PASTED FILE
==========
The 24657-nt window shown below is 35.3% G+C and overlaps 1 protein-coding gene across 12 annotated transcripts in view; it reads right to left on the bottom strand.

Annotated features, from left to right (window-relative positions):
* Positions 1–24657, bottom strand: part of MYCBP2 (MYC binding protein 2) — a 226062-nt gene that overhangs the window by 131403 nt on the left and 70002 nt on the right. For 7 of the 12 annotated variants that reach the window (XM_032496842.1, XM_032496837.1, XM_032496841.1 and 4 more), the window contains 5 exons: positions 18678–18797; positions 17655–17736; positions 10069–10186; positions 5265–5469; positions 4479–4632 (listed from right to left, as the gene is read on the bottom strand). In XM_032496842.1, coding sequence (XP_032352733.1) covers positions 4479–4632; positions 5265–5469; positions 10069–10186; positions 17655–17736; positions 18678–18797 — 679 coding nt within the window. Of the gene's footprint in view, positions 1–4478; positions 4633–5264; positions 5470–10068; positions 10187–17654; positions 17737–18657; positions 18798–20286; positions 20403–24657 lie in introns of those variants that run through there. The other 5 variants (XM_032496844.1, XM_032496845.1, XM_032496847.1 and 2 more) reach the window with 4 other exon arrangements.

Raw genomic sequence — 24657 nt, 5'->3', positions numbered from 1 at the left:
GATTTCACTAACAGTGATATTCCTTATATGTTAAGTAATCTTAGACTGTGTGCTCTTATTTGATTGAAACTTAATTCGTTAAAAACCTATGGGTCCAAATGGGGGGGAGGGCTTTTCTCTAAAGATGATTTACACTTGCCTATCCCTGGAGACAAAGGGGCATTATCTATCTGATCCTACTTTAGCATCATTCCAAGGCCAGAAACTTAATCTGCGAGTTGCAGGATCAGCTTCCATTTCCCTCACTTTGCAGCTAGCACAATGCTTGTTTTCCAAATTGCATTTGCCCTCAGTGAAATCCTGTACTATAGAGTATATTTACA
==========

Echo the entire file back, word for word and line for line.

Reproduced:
The 24657-nt window shown below is 35.3% G+C and overlaps 1 protein-coding gene across 12 annotated transcripts in view; it reads right to left on the bottom strand.

Annotated features, from left to right (window-relative positions):
* Positions 1–24657, bottom strand: part of MYCBP2 (MYC binding protein 2) — a 226062-nt gene that overhangs the window by 131403 nt on the left and 70002 nt on the right. For 7 of the 12 annotated variants that reach the window (XM_032496842.1, XM_032496837.1, XM_032496841.1 and 4 more), the window contains 5 exons: positions 18678–18797; positions 17655–17736; positions 10069–10186; positions 5265–5469; positions 4479–4632 (listed from right to left, as the gene is read on the bottom strand). In XM_032496842.1, coding sequence (XP_032352733.1) covers positions 4479–4632; positions 5265–5469; positions 10069–10186; positions 17655–17736; positions 18678–18797 — 679 coding nt within the window. Of the gene's footprint in view, positions 1–4478; positions 4633–5264; positions 5470–10068; positions 10187–17654; positions 17737–18657; positions 18798–20286; positions 20403–24657 lie in introns of those variants that run through there. The other 5 variants (XM_032496844.1, XM_032496845.1, XM_032496847.1 and 2 more) reach the window with 4 other exon arrangements.

Raw genomic sequence — 24657 nt, 5'->3', positions numbered from 1 at the left:
GATTTCACTAACAGTGATATTCCTTATATGTTAAGTAATCTTAGACTGTGTGCTCTTATTTGATTGAAACTTAATTCGTTAAAAACCTATGGGTCCAAATGGGGGGGAGGGCTTTTCTCTAAAGATGATTTACACTTGCCTATCCCTGGAGACAAAGGGGCATTATCTATCTGATCCTACTTTAGCATCATTCCAAGGCCAGAAACTTAATCTGCGAGTTGCAGGATCAGCTTCCATTTCCCTCACTTTGCAGCTAGCACAATGCTTGTTTTCCAAATTGCATTTGCCCTCAGTGAAATCCTGTACTATAGAGTATATTTACA